Thursday, November 10, 2011

Oil prices remain firm


If the price of crude oil tells us anything about the resilience and underlying strength of global demand, then it would appear that the global economy is doing just fine—no sign here of any collapse in demand. On the contrary, crude oil futures prices are up almost 30% since Oct. 4th, which also marked the year's low for equity prices.

The agonizing over Europe is over what might happen if Greece and Italy default, but to date the evidence from real-time prices suggests that day-to-day activity, around the globe, remains unaffected.

This is consistent with what I argued in this post from last July, namely that debt defaults do not destroy demand: they mainly result in a wealth transfer from lenders to debtors, and "much of the disruption that can be expected from debt problems has already happened."

10 comments:

Benjamin said...

Deleveraging is painful (especially for creditors) but not damaging--unless central bankers magnify problems by not goosing economies with lots of fresh supply.

If central bankers engage in pompous pettifogging about inflation while asset values collapse--then look forward to years of gloom.

Frozen in the North said...

Totally agree, but of course BRIC country now account for half the world oil demand, up from 20% a decade ago. So yes growth continues, just not around here

Bill said...

Haven't we had 9 quarters of growth in the US? Slow growth, but growth nevertheless.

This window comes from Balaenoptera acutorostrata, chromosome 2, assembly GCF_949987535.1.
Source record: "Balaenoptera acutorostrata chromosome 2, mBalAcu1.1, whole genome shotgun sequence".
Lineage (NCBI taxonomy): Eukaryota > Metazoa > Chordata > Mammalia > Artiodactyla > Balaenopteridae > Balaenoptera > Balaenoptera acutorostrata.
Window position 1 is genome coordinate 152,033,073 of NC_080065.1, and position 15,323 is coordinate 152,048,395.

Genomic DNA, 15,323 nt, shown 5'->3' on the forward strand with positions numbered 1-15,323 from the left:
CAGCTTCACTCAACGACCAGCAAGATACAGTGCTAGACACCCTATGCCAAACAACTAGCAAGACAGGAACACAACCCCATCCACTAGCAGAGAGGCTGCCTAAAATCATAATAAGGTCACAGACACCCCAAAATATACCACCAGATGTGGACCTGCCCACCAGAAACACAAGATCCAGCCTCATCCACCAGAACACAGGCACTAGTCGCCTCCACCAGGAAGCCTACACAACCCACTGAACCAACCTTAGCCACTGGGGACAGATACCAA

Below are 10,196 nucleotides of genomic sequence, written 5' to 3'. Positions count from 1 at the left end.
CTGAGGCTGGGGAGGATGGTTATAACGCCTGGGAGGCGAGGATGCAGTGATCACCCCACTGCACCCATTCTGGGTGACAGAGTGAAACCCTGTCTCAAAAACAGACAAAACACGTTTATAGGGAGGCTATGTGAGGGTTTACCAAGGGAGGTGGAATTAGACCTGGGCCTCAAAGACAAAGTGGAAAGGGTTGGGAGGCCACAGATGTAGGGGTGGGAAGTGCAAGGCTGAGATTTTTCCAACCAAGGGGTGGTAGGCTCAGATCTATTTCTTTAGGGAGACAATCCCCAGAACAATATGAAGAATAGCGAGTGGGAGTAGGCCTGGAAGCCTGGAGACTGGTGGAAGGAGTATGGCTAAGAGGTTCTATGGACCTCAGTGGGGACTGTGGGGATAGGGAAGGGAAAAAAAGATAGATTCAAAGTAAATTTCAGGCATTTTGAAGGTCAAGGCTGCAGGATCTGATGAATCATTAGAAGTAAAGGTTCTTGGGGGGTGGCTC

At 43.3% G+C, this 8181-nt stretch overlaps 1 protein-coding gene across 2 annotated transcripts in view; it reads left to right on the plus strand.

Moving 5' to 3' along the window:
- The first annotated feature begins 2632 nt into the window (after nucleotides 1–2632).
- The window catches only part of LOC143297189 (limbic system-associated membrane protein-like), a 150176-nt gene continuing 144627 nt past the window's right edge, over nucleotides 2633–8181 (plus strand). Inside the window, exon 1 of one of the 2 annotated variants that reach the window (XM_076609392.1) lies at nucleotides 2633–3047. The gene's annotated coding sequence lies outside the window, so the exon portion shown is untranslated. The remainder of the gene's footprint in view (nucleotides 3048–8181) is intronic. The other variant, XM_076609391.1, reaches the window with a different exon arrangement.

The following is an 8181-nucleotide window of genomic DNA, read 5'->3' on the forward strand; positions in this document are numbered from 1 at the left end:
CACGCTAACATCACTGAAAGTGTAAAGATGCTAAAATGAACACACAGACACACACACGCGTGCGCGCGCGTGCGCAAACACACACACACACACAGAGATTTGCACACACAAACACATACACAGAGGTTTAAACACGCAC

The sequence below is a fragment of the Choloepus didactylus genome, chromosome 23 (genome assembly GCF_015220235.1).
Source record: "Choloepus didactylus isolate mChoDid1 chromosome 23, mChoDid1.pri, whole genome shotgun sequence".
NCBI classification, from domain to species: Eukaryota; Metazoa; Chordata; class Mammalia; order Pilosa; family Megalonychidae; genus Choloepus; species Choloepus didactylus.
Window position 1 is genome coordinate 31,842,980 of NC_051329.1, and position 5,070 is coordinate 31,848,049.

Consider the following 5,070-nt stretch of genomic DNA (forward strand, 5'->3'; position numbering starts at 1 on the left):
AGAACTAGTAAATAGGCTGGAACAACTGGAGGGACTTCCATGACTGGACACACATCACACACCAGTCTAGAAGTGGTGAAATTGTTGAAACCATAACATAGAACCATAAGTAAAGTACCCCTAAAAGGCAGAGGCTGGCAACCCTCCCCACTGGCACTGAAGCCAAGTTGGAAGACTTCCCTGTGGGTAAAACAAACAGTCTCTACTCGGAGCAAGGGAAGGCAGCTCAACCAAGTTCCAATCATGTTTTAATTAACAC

Scott Grannis said...

If BRICs are still enjoying very strong growth, this can only be good news for the US and Eurozone economies as well. The more the BRICs grow, the more they must inevitably buy from the rest of the world. What's good for the BRICs is good for the world.

Pragmatic Investor said...

why don't you take a look at the metal you used to love - dr. copper. you always pick what pleases your eyes.

Scott Grannis said...

Copper is doing just fine at $336 today, which is better than its 5-yr average price of $322.

John said...

Prag,

Scott had a detailed comment on copper and other commodities on Oct. 2.

Bill said...

Scott,

Are you worrid about Apple?

Scott Grannis said...

Bill: not in the least

Pragmatic Investor said...

Exactly, barely above 5 year average. What does it tell you about growth?

The other piece carries the same bias. When commodities are up, they point to economic growth. When they are down, it's all because of the damn speculators. Heads you win, tails I lose. It's a perfect world.